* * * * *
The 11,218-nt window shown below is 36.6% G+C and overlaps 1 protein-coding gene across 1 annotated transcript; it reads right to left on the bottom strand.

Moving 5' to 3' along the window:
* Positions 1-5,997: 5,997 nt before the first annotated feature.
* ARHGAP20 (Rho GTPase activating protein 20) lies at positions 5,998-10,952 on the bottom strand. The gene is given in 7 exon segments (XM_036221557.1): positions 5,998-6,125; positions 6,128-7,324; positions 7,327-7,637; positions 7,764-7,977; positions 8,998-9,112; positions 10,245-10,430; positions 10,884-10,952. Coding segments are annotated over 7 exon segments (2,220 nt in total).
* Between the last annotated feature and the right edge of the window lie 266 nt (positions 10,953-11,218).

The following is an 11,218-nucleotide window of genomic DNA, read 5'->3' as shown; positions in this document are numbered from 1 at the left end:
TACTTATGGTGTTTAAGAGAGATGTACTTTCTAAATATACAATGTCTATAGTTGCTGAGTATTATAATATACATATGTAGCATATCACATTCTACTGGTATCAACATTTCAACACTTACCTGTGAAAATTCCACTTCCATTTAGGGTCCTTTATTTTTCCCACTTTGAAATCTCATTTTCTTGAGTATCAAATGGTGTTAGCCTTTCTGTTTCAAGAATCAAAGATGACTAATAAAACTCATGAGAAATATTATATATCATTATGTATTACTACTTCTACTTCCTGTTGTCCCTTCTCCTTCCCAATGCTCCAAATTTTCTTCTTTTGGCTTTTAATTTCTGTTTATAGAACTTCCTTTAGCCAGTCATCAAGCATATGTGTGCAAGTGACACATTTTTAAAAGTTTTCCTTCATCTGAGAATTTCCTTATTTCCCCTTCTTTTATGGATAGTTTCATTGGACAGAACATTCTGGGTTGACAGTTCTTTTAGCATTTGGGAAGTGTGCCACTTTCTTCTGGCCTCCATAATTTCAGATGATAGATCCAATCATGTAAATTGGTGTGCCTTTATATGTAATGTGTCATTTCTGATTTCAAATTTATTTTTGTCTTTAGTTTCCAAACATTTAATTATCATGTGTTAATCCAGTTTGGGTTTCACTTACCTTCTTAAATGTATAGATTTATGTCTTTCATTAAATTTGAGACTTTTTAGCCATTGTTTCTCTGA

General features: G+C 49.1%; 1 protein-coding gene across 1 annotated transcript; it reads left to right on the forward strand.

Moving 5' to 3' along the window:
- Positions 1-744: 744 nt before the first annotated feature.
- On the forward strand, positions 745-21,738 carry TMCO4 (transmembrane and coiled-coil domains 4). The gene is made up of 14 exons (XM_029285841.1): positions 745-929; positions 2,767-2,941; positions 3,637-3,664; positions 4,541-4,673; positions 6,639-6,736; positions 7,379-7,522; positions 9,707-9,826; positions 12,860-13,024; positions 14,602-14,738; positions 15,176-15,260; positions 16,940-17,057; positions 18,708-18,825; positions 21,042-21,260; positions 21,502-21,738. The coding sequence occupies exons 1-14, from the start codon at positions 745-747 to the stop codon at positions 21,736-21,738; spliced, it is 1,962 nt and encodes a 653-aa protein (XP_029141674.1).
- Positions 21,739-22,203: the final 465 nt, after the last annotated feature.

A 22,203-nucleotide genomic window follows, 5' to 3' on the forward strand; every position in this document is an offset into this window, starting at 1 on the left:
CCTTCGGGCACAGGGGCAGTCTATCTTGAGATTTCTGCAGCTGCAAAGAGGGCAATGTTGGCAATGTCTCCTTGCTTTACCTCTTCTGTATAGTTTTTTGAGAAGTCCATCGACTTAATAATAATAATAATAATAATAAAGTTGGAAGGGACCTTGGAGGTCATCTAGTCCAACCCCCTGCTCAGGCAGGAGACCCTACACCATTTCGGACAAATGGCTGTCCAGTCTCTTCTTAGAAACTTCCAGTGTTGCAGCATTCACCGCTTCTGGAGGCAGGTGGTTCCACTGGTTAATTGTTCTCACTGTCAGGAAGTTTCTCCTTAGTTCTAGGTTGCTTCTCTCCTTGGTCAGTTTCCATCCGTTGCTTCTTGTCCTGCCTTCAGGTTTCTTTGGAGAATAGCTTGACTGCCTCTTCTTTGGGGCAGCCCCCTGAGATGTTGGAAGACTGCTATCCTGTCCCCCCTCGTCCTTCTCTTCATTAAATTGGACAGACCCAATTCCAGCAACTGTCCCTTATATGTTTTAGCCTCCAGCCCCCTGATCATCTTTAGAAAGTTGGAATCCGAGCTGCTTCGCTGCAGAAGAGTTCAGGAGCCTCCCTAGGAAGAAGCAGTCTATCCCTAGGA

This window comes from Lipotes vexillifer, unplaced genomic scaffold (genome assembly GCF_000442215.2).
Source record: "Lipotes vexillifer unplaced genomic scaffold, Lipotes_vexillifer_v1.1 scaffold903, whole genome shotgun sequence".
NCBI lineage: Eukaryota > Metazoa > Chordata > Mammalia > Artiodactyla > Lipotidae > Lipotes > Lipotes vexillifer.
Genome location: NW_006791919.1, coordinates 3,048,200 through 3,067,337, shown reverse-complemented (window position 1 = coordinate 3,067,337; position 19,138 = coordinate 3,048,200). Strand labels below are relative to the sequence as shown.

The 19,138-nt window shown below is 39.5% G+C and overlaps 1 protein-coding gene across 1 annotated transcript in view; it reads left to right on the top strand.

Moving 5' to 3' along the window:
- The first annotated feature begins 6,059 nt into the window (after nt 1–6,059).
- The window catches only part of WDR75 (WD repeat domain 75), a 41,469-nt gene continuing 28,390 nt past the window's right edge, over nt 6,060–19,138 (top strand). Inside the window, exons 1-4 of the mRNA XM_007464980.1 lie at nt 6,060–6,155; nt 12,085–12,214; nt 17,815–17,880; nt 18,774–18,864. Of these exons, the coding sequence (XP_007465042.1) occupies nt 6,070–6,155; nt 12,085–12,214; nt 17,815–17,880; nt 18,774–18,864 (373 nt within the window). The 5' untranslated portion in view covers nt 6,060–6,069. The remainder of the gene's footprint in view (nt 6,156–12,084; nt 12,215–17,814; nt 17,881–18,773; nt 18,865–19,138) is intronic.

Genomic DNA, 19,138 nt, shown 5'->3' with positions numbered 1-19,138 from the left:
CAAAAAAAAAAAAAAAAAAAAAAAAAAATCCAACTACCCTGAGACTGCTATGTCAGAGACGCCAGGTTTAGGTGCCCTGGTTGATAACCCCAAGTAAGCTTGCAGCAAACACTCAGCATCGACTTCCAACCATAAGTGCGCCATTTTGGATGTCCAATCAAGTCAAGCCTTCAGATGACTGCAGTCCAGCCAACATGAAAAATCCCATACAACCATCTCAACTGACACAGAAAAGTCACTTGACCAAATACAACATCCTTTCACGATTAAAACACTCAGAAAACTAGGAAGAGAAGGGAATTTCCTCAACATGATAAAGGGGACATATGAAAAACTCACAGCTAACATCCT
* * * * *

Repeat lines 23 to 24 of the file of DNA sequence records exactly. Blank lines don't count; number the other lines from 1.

Genomic DNA, 19,138 nt, shown 5'->3' with positions numbered 1-19,138 from the left:
CAAAAAAAAAAAAAAAAAAAAAAAAAAATCCAACTACCCTGAGACTGCTATGTCAGAGACGCCAGGTTTAGGTGCCCTGGTTGATAACCCCAAGTAAGCTTGCAGCAAACACTCAGCATCGACTTCCAACCATAAGTGCGCCATTTTGGATGTCCAATCAAGTCAAGCCTTCAGATGACTGCAGTCCAGCCAACATGAAAAATCCCATACAACCATCTCAACTGACACAGAAAAGTCACTTGACCAAATACAACATCCTTTCACGATTAAAACACTCAGAAAACTAGGAAGAGAAGGGAATTTCCTCAACATGATAAAGGGGACATATGAAAAACTCACAGCTAACATCCT